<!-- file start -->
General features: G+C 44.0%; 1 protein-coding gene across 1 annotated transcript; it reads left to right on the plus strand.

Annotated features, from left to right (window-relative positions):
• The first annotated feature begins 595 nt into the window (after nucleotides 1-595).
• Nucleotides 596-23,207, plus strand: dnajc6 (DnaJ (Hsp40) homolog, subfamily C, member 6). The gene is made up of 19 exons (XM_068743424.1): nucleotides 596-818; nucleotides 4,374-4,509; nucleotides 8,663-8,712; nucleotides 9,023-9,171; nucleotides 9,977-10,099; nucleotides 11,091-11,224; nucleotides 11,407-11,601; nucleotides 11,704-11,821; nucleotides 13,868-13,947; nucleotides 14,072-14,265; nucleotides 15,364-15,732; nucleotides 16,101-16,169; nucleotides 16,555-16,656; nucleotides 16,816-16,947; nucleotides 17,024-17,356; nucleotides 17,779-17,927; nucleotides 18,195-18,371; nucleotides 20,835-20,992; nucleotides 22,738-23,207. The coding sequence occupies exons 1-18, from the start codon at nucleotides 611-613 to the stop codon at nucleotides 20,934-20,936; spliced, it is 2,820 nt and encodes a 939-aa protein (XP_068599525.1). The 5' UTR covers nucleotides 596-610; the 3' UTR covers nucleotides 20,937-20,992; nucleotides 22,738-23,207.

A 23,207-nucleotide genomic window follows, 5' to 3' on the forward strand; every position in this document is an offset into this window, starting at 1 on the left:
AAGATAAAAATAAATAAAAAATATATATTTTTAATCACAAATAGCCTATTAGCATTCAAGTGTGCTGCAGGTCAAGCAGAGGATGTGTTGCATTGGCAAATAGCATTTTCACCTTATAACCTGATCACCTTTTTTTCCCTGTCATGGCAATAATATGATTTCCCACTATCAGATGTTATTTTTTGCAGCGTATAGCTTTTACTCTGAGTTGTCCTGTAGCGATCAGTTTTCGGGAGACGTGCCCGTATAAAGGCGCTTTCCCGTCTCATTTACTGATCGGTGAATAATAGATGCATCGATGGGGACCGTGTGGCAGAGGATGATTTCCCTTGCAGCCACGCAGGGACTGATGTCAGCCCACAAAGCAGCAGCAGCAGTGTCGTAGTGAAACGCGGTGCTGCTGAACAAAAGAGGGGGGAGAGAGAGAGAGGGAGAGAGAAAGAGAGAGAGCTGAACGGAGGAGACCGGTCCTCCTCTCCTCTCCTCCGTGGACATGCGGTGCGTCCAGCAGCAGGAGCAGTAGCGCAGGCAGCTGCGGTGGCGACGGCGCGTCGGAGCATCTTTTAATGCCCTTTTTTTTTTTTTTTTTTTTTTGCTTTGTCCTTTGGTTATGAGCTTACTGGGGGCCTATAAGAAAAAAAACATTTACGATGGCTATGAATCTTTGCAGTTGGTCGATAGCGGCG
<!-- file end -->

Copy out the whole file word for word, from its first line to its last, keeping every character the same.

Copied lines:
General features: G+C 44.0%; 1 protein-coding gene across 1 annotated transcript; it reads left to right on the plus strand.

Annotated features, from left to right (window-relative positions):
• The first annotated feature begins 595 nt into the window (after nucleotides 1-595).
• Nucleotides 596-23,207, plus strand: dnajc6 (DnaJ (Hsp40) homolog, subfamily C, member 6). The gene is made up of 19 exons (XM_068743424.1): nucleotides 596-818; nucleotides 4,374-4,509; nucleotides 8,663-8,712; nucleotides 9,023-9,171; nucleotides 9,977-10,099; nucleotides 11,091-11,224; nucleotides 11,407-11,601; nucleotides 11,704-11,821; nucleotides 13,868-13,947; nucleotides 14,072-14,265; nucleotides 15,364-15,732; nucleotides 16,101-16,169; nucleotides 16,555-16,656; nucleotides 16,816-16,947; nucleotides 17,024-17,356; nucleotides 17,779-17,927; nucleotides 18,195-18,371; nucleotides 20,835-20,992; nucleotides 22,738-23,207. The coding sequence occupies exons 1-18, from the start codon at nucleotides 611-613 to the stop codon at nucleotides 20,934-20,936; spliced, it is 2,820 nt and encodes a 939-aa protein (XP_068599525.1). The 5' UTR covers nucleotides 596-610; the 3' UTR covers nucleotides 20,937-20,992; nucleotides 22,738-23,207.

A 23,207-nucleotide genomic window follows, 5' to 3' on the forward strand; every position in this document is an offset into this window, starting at 1 on the left:
AAGATAAAAATAAATAAAAAATATATATTTTTAATCACAAATAGCCTATTAGCATTCAAGTGTGCTGCAGGTCAAGCAGAGGATGTGTTGCATTGGCAAATAGCATTTTCACCTTATAACCTGATCACCTTTTTTTCCCTGTCATGGCAATAATATGATTTCCCACTATCAGATGTTATTTTTTGCAGCGTATAGCTTTTACTCTGAGTTGTCCTGTAGCGATCAGTTTTCGGGAGACGTGCCCGTATAAAGGCGCTTTCCCGTCTCATTTACTGATCGGTGAATAATAGATGCATCGATGGGGACCGTGTGGCAGAGGATGATTTCCCTTGCAGCCACGCAGGGACTGATGTCAGCCCACAAAGCAGCAGCAGCAGTGTCGTAGTGAAACGCGGTGCTGCTGAACAAAAGAGGGGGGAGAGAGAGAGAGGGAGAGAGAAAGAGAGAGAGCTGAACGGAGGAGACCGGTCCTCCTCTCCTCTCCTCCGTGGACATGCGGTGCGTCCAGCAGCAGGAGCAGTAGCGCAGGCAGCTGCGGTGGCGACGGCGCGTCGGAGCATCTTTTAATGCCCTTTTTTTTTTTTTTTTTTTTTTGCTTTGTCCTTTGGTTATGAGCTTACTGGGGGCCTATAAGAAAAAAAACATTTACGATGGCTATGAATCTTTGCAGTTGGTCGATAGCGGCG